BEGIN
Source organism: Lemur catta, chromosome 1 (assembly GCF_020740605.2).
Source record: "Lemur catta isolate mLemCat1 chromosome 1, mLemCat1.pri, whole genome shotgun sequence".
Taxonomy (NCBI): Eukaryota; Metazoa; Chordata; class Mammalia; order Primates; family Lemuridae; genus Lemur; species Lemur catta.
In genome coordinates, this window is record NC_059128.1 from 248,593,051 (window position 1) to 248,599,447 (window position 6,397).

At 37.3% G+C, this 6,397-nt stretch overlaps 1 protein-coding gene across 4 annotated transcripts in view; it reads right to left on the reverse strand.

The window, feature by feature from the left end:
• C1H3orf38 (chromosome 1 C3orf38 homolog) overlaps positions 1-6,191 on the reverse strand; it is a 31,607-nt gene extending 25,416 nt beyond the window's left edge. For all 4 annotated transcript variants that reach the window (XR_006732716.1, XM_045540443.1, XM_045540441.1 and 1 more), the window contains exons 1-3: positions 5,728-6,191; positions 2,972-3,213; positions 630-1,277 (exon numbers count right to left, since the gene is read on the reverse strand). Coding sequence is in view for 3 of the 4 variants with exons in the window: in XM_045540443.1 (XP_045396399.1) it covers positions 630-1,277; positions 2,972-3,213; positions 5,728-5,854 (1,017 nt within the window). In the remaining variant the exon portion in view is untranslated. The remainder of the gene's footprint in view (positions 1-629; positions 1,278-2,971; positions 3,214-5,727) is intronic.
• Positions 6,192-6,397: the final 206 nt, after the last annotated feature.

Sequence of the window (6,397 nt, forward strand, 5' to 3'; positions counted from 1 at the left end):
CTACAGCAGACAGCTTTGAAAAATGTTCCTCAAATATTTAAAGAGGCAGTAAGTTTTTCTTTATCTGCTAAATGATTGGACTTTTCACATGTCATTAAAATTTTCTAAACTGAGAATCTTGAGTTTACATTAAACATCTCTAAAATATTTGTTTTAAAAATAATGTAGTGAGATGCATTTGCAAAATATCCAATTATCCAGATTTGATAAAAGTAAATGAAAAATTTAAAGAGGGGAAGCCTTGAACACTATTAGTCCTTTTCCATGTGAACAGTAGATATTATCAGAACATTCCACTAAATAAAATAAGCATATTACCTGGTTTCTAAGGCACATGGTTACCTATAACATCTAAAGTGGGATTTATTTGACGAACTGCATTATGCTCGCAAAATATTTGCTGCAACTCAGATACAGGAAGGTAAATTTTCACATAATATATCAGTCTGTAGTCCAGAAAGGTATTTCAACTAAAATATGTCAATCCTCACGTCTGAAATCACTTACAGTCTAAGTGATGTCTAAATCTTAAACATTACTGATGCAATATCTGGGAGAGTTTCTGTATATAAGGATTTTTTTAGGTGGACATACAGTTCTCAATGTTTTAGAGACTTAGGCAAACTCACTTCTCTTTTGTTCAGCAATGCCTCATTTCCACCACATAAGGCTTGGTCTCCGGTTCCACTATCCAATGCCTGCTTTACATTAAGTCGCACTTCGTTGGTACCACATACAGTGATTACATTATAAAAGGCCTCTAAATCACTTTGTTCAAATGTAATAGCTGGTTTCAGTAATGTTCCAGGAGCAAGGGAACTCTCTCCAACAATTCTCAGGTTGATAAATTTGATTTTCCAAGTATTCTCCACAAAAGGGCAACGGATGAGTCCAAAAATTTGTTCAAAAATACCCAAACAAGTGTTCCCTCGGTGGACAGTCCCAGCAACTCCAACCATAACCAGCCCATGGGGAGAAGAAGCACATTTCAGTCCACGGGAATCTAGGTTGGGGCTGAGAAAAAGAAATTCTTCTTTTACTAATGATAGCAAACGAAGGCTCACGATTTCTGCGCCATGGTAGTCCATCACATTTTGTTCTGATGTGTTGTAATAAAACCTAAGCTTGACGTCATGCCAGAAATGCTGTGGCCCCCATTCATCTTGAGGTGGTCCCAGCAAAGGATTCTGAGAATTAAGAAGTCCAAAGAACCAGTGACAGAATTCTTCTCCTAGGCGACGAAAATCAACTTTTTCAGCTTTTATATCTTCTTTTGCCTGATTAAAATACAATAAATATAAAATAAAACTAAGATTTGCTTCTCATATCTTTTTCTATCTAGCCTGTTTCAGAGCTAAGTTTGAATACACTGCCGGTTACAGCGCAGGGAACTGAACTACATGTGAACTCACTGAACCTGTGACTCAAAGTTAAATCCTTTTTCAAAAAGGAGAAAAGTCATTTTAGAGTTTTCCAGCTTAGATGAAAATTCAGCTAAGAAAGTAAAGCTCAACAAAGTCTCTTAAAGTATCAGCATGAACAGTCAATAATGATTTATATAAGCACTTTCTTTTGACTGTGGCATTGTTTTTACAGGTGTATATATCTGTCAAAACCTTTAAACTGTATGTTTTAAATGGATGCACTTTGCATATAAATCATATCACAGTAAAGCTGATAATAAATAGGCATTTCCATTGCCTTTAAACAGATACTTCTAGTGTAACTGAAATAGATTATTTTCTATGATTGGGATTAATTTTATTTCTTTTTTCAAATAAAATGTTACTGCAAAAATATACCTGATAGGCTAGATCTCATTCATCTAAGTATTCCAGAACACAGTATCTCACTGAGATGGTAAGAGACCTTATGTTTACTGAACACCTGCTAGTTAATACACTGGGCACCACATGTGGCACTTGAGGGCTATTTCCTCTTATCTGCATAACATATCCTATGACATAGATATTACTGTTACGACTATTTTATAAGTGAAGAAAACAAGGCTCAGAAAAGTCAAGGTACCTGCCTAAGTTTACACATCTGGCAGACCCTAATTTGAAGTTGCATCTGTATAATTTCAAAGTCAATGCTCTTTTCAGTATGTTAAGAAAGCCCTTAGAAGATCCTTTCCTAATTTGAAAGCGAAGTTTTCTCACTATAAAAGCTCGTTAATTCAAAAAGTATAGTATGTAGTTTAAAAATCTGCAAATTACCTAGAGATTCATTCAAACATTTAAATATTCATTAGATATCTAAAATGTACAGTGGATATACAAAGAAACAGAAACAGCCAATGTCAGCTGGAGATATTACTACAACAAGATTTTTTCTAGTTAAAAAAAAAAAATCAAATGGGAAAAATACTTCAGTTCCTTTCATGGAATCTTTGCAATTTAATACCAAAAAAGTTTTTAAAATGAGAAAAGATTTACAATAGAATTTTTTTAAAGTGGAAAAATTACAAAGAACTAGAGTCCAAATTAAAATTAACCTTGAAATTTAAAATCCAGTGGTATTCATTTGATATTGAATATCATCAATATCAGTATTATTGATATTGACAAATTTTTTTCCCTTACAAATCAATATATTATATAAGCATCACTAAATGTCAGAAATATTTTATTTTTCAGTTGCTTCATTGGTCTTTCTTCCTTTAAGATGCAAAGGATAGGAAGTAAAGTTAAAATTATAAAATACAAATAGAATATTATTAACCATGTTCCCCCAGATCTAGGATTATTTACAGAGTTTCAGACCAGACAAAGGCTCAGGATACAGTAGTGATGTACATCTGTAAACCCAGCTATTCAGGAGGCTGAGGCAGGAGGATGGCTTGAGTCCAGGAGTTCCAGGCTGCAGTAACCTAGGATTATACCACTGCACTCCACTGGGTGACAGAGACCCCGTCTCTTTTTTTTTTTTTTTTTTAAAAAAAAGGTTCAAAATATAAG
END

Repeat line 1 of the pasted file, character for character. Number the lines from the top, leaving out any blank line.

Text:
Source organism: Lemur catta, chromosome 1 (assembly GCF_020740605.2).